United States Court of Appeals for the Seventh Circuit
Constitutional Law — Free Exercise Clause — ACA
A Catholic business owner is entitled to an injunction against enforcement of the ACA’s requirement that he provide contraception to employees.
“[T]he government advances the same arguments as it did in Korte. To abbreviate, the government maintains that (1) a secular, for-profit corporation cannot assert a claim under RFRA; (2) relatedly, the free-exercise rights of the individual plaintiffs are not affected because their corporation is a separate legal entity; and (3) the mandate’s burden on their free-exercise rights is too remote and attenuated to qualify as ‘substantial’ under RFRA because the decision to use contraception benefits is made by third parties— individual employees, in consultation with their medical providers. We addressed these arguments in our order in Korte, and nothing presented here requires us to reconsider that prior ruling. Here, as in Korte, the Grote Family’s use of the corporate form is not dispositive of the claim. See Korte, 2012 WL 6757353, at *3 (citing Citizens United v. Fed. Election Comm’n, 558 U.S. 310 (2010)). And the government’s minimalist characterization of the burden continues to obscure the substance of the religious-liberty violation asserted here. Id. The members of the Grote Family contend that their faith forbids them to facilitate access to contraception by paying for it, as the mandate requires them to do.”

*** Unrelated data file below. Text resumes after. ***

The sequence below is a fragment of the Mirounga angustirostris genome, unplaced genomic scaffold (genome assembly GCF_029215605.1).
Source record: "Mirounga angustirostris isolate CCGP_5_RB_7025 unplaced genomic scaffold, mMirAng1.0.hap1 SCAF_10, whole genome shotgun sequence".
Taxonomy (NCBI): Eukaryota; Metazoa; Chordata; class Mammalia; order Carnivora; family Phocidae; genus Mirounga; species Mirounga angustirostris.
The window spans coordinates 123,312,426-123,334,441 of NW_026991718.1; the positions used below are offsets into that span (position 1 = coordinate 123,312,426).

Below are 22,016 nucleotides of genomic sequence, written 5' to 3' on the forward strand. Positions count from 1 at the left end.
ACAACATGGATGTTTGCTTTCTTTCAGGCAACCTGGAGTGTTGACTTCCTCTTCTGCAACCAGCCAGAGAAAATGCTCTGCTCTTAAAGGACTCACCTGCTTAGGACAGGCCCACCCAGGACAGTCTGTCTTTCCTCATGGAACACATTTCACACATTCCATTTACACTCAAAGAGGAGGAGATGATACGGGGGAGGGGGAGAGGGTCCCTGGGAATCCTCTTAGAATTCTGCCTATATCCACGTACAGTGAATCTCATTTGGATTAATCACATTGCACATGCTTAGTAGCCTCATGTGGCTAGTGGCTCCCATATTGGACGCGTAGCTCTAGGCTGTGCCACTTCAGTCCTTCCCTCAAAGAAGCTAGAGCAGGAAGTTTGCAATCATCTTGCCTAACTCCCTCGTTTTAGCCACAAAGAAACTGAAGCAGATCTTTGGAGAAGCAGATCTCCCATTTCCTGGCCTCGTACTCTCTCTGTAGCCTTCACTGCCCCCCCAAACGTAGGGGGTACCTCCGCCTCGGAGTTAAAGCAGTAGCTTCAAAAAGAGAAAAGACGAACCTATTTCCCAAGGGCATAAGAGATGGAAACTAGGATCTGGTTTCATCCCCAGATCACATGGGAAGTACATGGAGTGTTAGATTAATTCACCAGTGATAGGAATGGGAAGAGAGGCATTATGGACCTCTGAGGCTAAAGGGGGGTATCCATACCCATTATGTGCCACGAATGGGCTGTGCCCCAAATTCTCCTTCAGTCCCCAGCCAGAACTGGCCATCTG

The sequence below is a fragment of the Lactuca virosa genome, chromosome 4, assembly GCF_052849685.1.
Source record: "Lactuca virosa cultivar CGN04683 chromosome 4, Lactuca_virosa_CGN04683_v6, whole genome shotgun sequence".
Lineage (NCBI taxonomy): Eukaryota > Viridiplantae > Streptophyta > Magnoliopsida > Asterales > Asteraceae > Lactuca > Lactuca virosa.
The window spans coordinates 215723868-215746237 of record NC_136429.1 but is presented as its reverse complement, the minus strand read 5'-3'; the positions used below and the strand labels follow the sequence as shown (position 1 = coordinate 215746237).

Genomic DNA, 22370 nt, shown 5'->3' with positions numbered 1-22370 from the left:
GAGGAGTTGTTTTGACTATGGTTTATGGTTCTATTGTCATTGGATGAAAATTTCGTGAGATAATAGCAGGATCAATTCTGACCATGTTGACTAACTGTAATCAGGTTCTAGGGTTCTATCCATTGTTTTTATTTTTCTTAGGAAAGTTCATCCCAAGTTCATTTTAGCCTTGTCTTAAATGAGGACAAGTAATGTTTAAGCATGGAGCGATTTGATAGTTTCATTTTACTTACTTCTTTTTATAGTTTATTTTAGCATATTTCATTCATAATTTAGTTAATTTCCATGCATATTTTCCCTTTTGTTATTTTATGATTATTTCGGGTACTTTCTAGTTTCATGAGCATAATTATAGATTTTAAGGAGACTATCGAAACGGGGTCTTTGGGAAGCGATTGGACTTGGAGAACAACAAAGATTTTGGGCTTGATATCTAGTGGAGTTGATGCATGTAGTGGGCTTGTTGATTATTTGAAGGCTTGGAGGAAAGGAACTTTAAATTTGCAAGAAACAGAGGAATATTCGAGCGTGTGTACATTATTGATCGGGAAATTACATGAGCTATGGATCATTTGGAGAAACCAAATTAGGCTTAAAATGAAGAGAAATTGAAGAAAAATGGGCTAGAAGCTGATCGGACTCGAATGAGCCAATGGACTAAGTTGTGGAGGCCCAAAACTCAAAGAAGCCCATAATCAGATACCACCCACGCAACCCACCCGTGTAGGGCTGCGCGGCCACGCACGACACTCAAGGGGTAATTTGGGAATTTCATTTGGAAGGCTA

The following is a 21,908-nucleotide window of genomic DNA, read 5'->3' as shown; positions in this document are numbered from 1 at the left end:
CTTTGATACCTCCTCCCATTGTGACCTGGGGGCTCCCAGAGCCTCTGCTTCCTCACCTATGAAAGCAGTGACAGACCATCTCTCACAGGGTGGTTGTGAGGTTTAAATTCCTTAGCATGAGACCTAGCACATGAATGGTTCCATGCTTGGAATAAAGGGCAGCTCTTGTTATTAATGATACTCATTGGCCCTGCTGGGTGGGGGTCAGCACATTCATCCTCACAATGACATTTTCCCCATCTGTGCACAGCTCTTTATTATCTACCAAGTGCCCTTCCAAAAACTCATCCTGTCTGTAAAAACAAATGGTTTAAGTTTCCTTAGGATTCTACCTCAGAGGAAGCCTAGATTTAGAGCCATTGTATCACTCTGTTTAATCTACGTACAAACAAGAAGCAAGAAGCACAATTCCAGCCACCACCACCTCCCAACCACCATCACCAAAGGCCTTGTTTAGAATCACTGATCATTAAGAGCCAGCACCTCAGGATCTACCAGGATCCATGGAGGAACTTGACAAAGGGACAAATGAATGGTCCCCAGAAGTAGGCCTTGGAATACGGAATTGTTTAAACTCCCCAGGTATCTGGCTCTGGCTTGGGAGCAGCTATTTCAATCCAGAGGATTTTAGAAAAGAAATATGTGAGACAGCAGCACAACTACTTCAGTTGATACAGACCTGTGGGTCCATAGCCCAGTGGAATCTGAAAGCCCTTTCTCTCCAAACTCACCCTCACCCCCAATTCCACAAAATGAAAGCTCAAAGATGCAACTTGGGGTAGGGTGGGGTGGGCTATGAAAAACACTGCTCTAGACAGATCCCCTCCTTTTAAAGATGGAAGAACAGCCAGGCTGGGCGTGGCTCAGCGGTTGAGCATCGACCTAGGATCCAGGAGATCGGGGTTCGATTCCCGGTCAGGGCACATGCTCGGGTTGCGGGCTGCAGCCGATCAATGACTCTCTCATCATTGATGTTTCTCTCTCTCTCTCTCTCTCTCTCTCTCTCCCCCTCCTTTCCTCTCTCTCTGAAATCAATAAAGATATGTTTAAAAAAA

Appeal from the United States District Court for the Southern District of Indiana, Barker, J.